Sunday, May 25, 2008

Hell on (two) wheels

My thoughts turn these days to Tennessee and North Carolina's Great Smoky Mountain National Park, where Ereck and I vacationed last summer. We plan to go again this year. Why back so soon? My family has kept our ancestral homestead in those mountains, just three miles or so from the Townsend park entrance, which makes the Smokies a delightfully economical -- as well as just plain delightful -- getaway spot for us. I have many pleasant childhood memories of those mountains, and returning to them is always a sentimental journey for me.

When you have a vacation coming up, do you ever think about it, like, a lot? Like, obsessively? That's what I've been doing. And one great way to stoke my imagination is to visit GoSmokies, the really fine Smoky Mountains portal on the web site of the Knoxville News Sentinel.

That's where, today, I stumbled across this article about recreational bicycling in the area. I'm not surprised to learn that the Smokies are becoming a cycling Mecca, as the article says, but I also wasn't altogether surprised to read the comments from FryeGuy, a reader who lives in the small community of Walland, near the park:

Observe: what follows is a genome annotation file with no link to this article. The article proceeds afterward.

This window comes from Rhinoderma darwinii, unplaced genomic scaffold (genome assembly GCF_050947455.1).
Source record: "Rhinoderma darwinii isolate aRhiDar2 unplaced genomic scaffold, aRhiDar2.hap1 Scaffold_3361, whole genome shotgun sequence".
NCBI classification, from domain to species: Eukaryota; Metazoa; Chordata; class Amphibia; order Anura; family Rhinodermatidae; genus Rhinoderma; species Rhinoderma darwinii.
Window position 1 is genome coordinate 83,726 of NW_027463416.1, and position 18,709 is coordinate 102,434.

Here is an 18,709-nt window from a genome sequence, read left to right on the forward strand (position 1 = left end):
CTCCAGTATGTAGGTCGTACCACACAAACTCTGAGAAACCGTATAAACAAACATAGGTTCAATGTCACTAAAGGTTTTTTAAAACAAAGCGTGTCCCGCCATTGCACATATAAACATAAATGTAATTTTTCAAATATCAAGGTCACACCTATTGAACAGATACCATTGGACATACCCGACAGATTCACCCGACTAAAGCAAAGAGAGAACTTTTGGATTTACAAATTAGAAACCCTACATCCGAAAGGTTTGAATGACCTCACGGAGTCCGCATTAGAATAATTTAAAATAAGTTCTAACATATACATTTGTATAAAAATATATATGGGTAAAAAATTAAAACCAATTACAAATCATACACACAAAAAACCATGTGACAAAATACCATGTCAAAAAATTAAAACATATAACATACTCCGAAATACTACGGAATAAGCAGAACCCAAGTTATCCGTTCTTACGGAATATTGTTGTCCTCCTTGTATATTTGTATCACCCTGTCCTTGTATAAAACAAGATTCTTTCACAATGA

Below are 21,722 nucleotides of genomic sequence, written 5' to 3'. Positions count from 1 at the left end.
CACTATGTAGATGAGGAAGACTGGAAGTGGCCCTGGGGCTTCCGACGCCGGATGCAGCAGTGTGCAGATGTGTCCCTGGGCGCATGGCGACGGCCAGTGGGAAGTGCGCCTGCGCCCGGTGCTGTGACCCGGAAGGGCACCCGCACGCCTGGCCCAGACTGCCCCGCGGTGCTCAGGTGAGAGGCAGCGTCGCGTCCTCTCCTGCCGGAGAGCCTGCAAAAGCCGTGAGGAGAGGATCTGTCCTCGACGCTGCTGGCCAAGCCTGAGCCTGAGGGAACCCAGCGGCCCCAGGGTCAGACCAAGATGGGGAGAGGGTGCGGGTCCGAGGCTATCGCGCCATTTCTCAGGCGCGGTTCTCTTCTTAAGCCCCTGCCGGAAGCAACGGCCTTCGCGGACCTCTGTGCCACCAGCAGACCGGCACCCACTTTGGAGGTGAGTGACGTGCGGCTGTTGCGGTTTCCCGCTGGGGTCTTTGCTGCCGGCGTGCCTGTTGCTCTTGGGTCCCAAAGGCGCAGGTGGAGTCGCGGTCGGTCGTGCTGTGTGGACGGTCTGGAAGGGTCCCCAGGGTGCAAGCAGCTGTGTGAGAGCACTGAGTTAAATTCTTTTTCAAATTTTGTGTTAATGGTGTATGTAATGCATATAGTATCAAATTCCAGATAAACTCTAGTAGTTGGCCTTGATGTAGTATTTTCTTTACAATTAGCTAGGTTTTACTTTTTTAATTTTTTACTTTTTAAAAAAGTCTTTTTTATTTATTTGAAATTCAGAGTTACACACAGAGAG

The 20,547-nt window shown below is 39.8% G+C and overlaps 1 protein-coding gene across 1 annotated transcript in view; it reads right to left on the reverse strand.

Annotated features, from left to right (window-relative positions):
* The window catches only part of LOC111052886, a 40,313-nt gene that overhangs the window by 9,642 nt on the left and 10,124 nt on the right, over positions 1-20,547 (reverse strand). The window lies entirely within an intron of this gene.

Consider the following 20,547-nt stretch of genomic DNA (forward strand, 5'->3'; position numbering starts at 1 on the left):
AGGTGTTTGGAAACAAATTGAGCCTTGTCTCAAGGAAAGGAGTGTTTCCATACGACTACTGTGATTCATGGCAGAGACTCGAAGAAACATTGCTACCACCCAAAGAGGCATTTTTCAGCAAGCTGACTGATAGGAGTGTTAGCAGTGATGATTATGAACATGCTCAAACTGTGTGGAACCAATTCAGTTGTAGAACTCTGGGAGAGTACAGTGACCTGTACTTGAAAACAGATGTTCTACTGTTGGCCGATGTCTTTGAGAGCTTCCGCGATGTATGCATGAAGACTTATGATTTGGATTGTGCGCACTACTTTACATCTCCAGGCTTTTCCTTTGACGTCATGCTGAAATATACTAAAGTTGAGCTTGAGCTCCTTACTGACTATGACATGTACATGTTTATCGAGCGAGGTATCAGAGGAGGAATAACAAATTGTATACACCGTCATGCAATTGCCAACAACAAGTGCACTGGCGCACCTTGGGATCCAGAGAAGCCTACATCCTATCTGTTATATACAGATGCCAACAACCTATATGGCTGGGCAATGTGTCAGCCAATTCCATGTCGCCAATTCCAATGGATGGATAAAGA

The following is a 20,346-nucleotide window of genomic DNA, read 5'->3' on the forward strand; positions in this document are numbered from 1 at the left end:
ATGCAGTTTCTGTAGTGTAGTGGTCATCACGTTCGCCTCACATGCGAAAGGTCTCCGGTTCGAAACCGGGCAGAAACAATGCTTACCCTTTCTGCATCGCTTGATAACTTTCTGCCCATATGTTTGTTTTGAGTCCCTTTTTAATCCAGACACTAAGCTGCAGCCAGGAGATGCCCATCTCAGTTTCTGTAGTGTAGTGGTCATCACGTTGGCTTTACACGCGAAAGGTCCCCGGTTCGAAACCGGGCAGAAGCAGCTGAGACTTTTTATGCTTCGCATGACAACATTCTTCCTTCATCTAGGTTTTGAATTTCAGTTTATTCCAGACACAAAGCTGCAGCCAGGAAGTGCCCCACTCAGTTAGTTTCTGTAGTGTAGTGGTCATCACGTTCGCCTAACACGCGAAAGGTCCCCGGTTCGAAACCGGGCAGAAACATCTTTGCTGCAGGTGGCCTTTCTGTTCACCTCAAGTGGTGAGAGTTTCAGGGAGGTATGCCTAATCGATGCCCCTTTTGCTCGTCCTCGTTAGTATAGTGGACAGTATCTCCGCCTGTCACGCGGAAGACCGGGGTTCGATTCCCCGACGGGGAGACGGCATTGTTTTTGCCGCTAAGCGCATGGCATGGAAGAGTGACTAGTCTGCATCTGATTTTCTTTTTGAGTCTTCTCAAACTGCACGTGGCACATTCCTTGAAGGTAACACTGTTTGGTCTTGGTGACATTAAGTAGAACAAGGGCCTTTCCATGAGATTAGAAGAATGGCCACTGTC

The obnoxious nature of these amateur Greg LeMonds drives the locals crazy. Don't tell the locals to "Share The Road" as you ride three abreast on a road with no shoulders and now no passing zones thanks to your constant carpetbagging belly aching to BCSD.

What other organization has the power to close the road at my house (locals be damned) so a bunch of middle-aged freaks in tight pants can "race" The Foothills track Club jerks were bad enough but at least it's not every freaking day with them.

Why build back paths and bike lanes anywhere when they're not used. Instead you jerks come to a narrow road in another county with no shoulder to try and impress you dozens of spandex clad friends.
So the guy clearly is an idiot, but anyway, the reason I'm not surprised is that I've heard of this sort of anti-bike rage before -- right here in Wisconsin, where there are regular reports of small-town folks clashing with cyclist interlopers. And Wisconsin is a bike-friendly state, with a wondrous network of rural bike paths. Tennessee so far lacks that sort of bike-consciousness, so little wonder that the cyclists freak the locals out.

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